Booster 7 during a static fire test with multiple engines

SpaceX performed a Static Fire Test with 31 Raptor Engines

SpaceX successfully performed the static fire test with 31 Raptor engines. It was a crucial test in anticipation of the future orbital flight of Starship

On Thursday, February 9th, 2023 at 03:14 p.m. CST (21:14 UTC) in Brownsville, Texas, a full static fire test was successfully carried out with 31 out of 33 Raptor engines of Super Heavy Prototype Booster 7.

Over the past months, other static fire tests have been performed, but with only a few engines at a time. This time 31 Raptor V2 engines were successfully ignited while 2 had problems. Thus another milestone was achieved by SpaceX.

The first orbital flight of Starship, tentatively scheduled for March, is now closer thanks to this important test.

Static fire test with 31 Raptor engines
Static fire testing of 31 Raptor engines by Booster 7. Credits: NasaSpaceFlight


Test announcement

Gwynne Shotwell, President of SpaceX, announced on Wednesday, February 8, that the company was planning a significant milestone for their Starship project this week. They were targeting Thursday, Feb. 9, to conduct the static fire test involving simultaneously all 31 engines at the bottom of the Super Heavy rocket booster

In November, they had already performed a test firing of 14 engines, as they strived toward launching a starship prototype into orbit the next month.

Just hours later Shotwell’s announcement, on Wednesday afternoon, road closures notices from Cameron County (where SpaceX’s Starbase is located) were published, all being from 8:00 a.m. to 8:00 p.m. CST. and then has been delivered the overpressure notice to citizens of the static fire for the following day.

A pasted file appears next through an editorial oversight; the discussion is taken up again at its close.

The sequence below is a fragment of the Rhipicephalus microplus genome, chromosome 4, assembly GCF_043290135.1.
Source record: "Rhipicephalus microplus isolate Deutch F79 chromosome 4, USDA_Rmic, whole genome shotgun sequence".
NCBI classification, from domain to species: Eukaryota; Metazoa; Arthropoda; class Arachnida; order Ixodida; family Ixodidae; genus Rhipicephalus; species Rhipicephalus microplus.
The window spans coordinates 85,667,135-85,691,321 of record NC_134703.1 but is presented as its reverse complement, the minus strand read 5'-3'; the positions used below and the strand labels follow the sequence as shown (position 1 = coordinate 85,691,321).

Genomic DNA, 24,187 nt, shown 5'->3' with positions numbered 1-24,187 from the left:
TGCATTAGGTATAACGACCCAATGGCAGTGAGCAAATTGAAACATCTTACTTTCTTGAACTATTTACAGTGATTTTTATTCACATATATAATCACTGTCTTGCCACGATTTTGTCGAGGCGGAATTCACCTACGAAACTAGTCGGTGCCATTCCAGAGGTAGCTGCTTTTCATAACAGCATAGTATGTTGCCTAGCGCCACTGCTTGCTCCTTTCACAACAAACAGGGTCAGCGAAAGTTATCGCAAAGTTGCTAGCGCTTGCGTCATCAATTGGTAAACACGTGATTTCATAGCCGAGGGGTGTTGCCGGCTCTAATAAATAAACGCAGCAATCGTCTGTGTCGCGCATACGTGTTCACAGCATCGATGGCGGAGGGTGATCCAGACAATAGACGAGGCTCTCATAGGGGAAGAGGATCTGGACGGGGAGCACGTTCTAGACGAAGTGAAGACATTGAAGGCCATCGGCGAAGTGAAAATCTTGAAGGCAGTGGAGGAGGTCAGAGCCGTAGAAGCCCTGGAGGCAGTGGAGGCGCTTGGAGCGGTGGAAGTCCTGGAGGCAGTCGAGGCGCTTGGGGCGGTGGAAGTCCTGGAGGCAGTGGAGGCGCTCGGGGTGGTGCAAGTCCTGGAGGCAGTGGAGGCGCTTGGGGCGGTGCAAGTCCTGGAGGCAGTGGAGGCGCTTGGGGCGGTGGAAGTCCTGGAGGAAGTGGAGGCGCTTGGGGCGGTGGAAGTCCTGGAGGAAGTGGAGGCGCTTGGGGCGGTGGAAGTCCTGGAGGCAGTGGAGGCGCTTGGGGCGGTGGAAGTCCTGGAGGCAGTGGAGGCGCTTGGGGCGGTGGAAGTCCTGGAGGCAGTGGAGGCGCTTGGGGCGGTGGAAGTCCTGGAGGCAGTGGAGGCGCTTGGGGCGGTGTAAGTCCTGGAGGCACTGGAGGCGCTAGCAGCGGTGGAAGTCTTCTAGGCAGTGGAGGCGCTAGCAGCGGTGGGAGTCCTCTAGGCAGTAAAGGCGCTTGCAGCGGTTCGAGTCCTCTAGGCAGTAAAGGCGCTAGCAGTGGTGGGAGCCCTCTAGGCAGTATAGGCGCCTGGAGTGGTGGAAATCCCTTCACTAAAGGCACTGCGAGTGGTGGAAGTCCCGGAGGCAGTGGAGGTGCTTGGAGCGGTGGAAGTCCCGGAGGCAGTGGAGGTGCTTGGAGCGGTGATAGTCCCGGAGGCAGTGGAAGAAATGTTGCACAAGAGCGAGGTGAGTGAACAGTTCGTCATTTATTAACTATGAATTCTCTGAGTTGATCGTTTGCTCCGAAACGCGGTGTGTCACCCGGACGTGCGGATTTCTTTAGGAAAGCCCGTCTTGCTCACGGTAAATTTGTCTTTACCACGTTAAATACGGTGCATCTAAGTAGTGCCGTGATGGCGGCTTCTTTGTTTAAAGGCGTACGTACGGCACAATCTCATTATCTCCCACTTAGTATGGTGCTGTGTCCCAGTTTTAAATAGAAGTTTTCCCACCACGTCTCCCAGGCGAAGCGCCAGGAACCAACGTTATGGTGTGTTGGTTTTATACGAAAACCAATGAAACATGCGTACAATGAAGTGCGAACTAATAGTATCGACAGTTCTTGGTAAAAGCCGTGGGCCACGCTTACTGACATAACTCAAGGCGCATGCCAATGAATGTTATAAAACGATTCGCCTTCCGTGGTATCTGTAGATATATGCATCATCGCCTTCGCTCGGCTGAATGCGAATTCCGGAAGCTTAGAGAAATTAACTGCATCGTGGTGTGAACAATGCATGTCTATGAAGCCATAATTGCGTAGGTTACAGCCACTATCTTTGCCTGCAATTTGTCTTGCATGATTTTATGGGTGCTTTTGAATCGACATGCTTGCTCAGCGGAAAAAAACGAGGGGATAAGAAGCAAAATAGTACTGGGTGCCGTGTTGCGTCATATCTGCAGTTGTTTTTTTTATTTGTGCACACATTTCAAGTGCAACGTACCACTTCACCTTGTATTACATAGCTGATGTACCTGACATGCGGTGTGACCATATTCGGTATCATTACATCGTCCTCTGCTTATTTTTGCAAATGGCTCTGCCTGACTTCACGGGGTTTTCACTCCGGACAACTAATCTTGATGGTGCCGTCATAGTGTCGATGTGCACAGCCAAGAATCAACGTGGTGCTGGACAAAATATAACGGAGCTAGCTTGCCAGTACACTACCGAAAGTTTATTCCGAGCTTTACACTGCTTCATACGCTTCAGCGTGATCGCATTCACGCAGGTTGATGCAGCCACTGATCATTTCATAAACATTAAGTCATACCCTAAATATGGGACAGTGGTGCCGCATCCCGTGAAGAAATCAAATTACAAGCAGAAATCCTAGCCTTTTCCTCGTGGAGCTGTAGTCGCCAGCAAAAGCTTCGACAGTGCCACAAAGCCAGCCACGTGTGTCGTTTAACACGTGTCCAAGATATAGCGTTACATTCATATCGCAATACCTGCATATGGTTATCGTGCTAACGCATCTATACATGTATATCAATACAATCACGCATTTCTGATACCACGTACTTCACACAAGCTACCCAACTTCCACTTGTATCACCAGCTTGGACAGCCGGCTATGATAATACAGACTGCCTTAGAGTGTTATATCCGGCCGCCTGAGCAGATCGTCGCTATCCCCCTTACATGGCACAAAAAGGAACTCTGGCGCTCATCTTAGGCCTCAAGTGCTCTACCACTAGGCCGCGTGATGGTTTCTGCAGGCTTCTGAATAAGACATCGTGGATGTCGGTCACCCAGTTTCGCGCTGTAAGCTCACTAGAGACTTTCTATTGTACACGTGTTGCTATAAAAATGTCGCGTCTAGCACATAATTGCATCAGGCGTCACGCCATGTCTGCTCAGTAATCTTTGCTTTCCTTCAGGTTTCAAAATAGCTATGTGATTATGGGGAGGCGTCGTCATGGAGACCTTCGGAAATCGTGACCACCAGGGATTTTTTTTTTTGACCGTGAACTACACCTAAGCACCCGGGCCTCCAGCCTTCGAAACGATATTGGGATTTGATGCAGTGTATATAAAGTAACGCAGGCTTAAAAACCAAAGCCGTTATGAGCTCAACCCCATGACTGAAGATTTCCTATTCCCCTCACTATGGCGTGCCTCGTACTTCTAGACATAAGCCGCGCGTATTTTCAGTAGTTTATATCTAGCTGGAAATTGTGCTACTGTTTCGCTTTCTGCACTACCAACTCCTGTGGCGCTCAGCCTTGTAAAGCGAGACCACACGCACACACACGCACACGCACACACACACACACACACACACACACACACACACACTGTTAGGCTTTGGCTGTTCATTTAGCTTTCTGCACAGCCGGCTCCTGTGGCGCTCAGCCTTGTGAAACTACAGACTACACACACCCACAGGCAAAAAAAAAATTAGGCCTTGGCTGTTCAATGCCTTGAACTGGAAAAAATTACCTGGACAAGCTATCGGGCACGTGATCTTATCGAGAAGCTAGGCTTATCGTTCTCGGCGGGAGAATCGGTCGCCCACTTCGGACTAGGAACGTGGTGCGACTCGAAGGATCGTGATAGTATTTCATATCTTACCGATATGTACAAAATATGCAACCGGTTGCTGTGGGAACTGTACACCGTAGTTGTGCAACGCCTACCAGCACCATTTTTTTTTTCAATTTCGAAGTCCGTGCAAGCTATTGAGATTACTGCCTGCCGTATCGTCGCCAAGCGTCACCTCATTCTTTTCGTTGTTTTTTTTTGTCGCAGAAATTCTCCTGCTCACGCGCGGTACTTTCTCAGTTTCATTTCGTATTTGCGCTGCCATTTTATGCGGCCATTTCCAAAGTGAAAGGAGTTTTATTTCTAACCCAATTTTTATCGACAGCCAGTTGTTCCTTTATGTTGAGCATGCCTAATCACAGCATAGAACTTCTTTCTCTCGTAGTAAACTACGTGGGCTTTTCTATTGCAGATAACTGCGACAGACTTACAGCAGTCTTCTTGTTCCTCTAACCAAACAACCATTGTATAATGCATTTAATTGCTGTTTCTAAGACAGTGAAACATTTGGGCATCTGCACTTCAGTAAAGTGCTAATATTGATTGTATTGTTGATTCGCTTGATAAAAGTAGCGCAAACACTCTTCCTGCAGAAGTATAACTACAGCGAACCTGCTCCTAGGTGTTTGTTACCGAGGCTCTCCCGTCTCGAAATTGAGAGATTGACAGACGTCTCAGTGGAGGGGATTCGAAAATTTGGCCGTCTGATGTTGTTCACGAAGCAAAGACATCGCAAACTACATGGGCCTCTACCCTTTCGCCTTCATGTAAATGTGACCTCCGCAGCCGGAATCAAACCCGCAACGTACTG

On Thursday morning, the road closure began at 8:00 a.m. local sharp, and all the various pre-test sequences began, such as Tank farm activity, propellant loading in Booster 7, and engine chill. The siren then sounded 10 minutes earlier to warn of the impending static fire.

The test was performed at 03:14 p.m. CST (21:14 UTC), and all engines ignited groups at a time up to a total of 31, and 2 had problems. When the engines were switched off, the de-tank of Booster 7 began, the emptying of the propellants indicated that testing was concluded.

At the end of the tests, drones were used to verify the area and check that everything was under control, and then the various SpaceX teams took action. This test was essential to verify the correct operation of all sequences, the correct functioning of all engines, and the strength of the various support structures.

In the near future, SpaceX will release confirmation of what happened and if they found any problems. They will then go on to analyze all the data collected from the test and identify any damage or insufficient performances. Should there be any damaged engines or structures, they will go on to repair them and make all the necessary considerations to solve the problems.

The Starship Full-Stack fully-fueled before detanking, sitting on the Orbital Launch Pad at Starbase, Texas, as seen from the SpaceX's Drone. Credits: SpaceX
The Starship Full-Stack fully-fueled before detanking, sitting on the Orbital Launch Pad at Starbase, Texas, as seen from the SpaceX’s Drone. Credits: SpaceX


Results and upcoming tests

We are getting closer and closer to the first orbital flight of Starship, but more tests will have to be performed to make it happen. We will also see the finalization of support systems such as the water deluge, covers, and reinforcements of the orbital pad and the wall protecting the tank farm.

Remember that the key part is not to damage the launch pad, as indeed Gwynne Shotwell reiterated: “Keep in mind, this first one is really a test flight and the real goal is to not blow up the launch pad, that is success”.

It is the orbital pad that is the most complex part, while Booster 7 may be expendable because they are mass-produced: Booster 9 is already basically ready, the orbital pad, on the other hand, would take several months to fix or recreate.

As Shotwell mentioned, sticking to these roadmaps, if there are no problems and testing proceeds smoothly, they are aiming for a first orbital flight next month, also blinding that to get to the first human missions, particularly with the Artemis mission, they will have to make “hundreds” of flights to accumulate experience and gain confidence in the system.


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Federico Airoldi

Federico Airoldi

Coder, developer and content creator. I am dedicated to spreading my love of space exploration and inspiring others to join me in the pursuit of new frontiers. Page owner of Airo_spaceflight.

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